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bsntech
January 11th, 2011, 10:27 PM
OK - something must be wrong here.

When checking my SATA drives, I get 124 MB/s throughput when doing:

sudo hdparm -t /dev/sda

But if I check a SCSI hard drive - Ultra320 drives - it only shows 32 MB/s! Something must not be right as I was under the impression these drives should put out 10 times that amount - 320 MB/s:

sudo hdparm -t /dev/cciss/c0d0

Apparently hdparm must not work for SCSI drives?

Anyone know how to check SCSI drive performance?

disabledaccount
January 12th, 2011, 10:51 AM
OK - something must be wrong here.
But if I check a SCSI hard drive - Ultra320 drives - it only shows 32 MB/s! Something must not be right as I was under the impression these drives should put out 10 times that amount - 320 MB/s:

Apparently hdparm must not work for SCSI drives?
...and who told you this? :rolleyes:

What SCSI drives you have?

This is common misunderstanding of hdd performance testing. Linear transfer "test"(reading/writing physically continous file) has nothing to do with performance, as such situation almost never happens in reality. The key value that performance depends on is seek time - and your 140MB/s 7200rpm shiny SATA drive will die in IOPS tests ;)
This is also the reason why new SSDs are outperforming fastest HDDs - they have seek times <1ms.

You can try seeker - easy tool for simple testing. Complete picture of performance can be obtained only from much more complex test, like those offered by iozone.

Skadork
January 12th, 2011, 02:08 PM
...and who told you this? :rolleyes:

What SCSI drives you have?

This is common misunderstanding of hdd performance testing. Linear transfer "test"(reading/writing physically continous file) has nothing to do with performance, as such situation almost never happens in reality. The key value that performance depends on is seek time - and your 140MB/s 7200rpm shiny SATA drive will die in IOPS tests ;)
This is also the reason why new SSDs are outperforming fastest HDDs - they have seek times <1ms.

You can try seeker - easy tool for simple testing. Complete picture of performance can be obtained only from much more complex test, like those offered by iozone.


What is the best way to check performance of iops? I'd like to run some test on a raid5 config I have.

disabledaccount
January 12th, 2011, 05:12 PM
delete

disabledaccount
January 12th, 2011, 05:24 PM
delete

disabledaccount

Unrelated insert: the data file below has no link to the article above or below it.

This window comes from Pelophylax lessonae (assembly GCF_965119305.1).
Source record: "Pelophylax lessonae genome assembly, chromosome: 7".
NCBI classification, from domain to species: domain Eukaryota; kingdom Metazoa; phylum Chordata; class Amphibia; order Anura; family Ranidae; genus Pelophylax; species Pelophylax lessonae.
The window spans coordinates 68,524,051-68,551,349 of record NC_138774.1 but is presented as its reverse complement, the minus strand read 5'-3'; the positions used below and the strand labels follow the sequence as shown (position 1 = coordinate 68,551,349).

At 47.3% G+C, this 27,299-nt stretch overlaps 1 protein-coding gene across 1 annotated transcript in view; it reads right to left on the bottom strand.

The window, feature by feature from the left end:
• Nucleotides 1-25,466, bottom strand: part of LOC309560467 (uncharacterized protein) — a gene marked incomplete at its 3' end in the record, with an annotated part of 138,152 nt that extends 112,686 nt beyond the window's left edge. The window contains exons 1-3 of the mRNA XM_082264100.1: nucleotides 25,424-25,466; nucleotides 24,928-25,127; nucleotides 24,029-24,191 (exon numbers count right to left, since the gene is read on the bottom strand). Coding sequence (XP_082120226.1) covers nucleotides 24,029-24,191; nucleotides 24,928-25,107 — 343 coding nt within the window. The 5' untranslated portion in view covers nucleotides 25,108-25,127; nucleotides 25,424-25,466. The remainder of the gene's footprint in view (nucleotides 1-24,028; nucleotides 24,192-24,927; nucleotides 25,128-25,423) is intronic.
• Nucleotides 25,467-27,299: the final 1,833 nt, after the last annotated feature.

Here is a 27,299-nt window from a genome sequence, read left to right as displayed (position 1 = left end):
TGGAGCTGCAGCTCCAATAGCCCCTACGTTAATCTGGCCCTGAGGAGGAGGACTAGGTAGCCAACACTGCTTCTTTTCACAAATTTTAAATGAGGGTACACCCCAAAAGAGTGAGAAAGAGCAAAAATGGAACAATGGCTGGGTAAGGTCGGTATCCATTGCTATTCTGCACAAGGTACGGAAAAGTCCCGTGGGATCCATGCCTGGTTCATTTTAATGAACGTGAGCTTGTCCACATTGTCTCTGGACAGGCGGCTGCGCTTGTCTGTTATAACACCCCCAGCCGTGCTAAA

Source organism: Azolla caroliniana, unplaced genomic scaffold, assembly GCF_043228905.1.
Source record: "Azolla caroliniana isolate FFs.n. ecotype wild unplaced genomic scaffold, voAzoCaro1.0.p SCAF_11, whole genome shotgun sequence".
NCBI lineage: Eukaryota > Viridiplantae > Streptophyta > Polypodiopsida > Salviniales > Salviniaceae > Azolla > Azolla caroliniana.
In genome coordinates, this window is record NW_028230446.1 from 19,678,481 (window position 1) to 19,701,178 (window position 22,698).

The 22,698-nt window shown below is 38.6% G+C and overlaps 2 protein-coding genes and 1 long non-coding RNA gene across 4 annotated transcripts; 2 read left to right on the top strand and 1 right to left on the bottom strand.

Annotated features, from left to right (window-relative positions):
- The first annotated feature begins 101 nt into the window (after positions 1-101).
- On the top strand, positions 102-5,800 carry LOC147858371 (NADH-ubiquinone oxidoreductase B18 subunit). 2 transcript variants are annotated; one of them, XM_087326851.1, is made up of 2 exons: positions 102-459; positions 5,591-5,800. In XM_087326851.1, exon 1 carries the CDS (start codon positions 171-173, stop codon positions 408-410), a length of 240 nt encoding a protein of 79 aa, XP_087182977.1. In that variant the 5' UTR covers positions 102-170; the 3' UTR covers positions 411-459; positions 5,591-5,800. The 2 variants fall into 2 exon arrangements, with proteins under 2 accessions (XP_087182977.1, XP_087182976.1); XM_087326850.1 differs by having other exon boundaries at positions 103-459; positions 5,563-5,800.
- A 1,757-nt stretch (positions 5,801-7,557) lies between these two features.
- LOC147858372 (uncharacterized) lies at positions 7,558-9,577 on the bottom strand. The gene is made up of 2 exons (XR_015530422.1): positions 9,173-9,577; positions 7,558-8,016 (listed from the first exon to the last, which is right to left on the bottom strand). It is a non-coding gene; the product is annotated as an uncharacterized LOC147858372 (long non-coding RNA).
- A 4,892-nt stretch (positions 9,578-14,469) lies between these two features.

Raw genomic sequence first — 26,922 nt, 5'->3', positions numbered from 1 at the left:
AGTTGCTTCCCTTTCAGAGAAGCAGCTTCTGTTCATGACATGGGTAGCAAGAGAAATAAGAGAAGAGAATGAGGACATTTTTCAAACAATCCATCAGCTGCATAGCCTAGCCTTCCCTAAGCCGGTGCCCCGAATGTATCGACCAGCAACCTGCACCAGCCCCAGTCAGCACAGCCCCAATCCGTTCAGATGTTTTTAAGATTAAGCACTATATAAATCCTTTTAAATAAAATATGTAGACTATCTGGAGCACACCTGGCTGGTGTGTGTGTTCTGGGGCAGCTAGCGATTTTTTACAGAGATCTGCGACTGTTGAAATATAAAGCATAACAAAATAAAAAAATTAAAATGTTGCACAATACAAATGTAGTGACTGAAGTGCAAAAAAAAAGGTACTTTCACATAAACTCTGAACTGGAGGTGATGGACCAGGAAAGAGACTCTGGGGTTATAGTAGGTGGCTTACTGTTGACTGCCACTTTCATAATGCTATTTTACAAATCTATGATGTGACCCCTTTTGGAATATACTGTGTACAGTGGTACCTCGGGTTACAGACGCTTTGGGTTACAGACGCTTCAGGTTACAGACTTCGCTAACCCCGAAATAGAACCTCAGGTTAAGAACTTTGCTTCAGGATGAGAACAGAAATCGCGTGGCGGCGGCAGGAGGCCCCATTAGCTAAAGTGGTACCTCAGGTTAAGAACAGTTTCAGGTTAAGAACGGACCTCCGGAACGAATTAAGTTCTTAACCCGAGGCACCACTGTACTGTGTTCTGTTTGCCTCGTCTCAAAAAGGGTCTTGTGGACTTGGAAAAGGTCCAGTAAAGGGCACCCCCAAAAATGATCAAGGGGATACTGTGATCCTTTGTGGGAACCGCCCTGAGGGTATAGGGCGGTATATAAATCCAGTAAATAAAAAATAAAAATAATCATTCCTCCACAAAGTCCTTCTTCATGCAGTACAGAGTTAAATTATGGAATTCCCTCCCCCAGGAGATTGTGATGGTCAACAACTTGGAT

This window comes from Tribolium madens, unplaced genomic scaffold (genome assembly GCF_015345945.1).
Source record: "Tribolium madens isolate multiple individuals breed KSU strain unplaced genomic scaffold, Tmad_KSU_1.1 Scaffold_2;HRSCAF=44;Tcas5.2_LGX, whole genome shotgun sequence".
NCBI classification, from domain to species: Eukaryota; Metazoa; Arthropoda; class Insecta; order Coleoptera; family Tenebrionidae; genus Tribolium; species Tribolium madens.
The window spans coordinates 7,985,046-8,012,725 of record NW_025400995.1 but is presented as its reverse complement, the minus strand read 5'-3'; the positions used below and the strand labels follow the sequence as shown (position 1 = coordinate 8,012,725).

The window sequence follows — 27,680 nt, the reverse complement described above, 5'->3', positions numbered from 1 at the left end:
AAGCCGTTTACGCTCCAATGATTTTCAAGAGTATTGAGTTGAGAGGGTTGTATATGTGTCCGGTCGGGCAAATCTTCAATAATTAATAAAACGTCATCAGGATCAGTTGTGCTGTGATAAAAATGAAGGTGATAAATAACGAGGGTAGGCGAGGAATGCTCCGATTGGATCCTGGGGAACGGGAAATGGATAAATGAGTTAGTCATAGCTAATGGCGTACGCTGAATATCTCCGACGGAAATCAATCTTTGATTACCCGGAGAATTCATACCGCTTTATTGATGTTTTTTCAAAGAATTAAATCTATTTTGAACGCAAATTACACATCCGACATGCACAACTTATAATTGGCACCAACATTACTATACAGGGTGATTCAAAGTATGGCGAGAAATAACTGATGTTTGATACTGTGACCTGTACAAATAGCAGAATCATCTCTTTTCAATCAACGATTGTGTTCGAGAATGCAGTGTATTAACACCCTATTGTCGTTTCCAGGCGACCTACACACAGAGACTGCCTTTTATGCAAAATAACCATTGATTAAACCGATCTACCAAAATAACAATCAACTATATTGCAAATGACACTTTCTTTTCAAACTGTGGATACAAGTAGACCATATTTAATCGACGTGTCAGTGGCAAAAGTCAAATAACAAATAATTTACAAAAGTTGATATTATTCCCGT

January 12th, 2011, 05:36 PM
< Problems with database - previous posts are broken >

Here You have some overview :)
(some of my old tests)
Personally I prefer IOzone - it has great flexibility and many capabilities

bsntech
January 12th, 2011, 07:22 PM
Nice graphs there!

I do know that the SCSI drives must be working faster than the SATA drives. I have three SCSI drives in a hardware RAID-5 array and it takes about 18 seconds to boot the system into the GUI (this array is my backup array that I'll use to do full backups of the real system partition).

Compare that to about 30 seconds or more for a standalone SATA drive. Definitely not an apples-to-apples comparison but that is a 33% difference.

Skadork
January 12th, 2011, 07:26 PM
< Problems with database - previous posts are broken >

Here You have some overview :)
(some of my old tests)
Personally I prefer IOzone - it has great flexibility and many capabilities


That's awesome, thank you! After I posted originally i started digging around and found fio.

What gets me is I have no idea how to compare my results to what is "acceptable" or "good" with similar setups. Do you have any suggestions for that? I found: http://en.wikipedia.org/wiki/IOPS which at least gives me some numbers to compare to, but I'd like to have better comparison.

disabledaccount
January 12th, 2011, 10:56 PM
What gets me is I have no idea how to compare my results to what is "acceptable" or "good" with similar setups. Do you have any suggestions for that?Well, this is problematic - ofc You can find many test results on the net, but they have been made with different versions of testing software/OS kernel/hw drivers/file systems etc - and therefore this not good reference. Generally "raw" tests (bypassing file system layer) are useless, because in reality each particular FS with different configuration of queuing and caching algoritms will give totally different results running on the same hardware.
Sad but true - this not so simple as it would appear, therefore I'm ROFL seeing HD-Tach/HD-Tune/Crystal_Disk_Benchmark "competitions" :)

Those 3D charts above gives pretty good overview of how your hardware will behave under different load types, as only internal drive cache is working.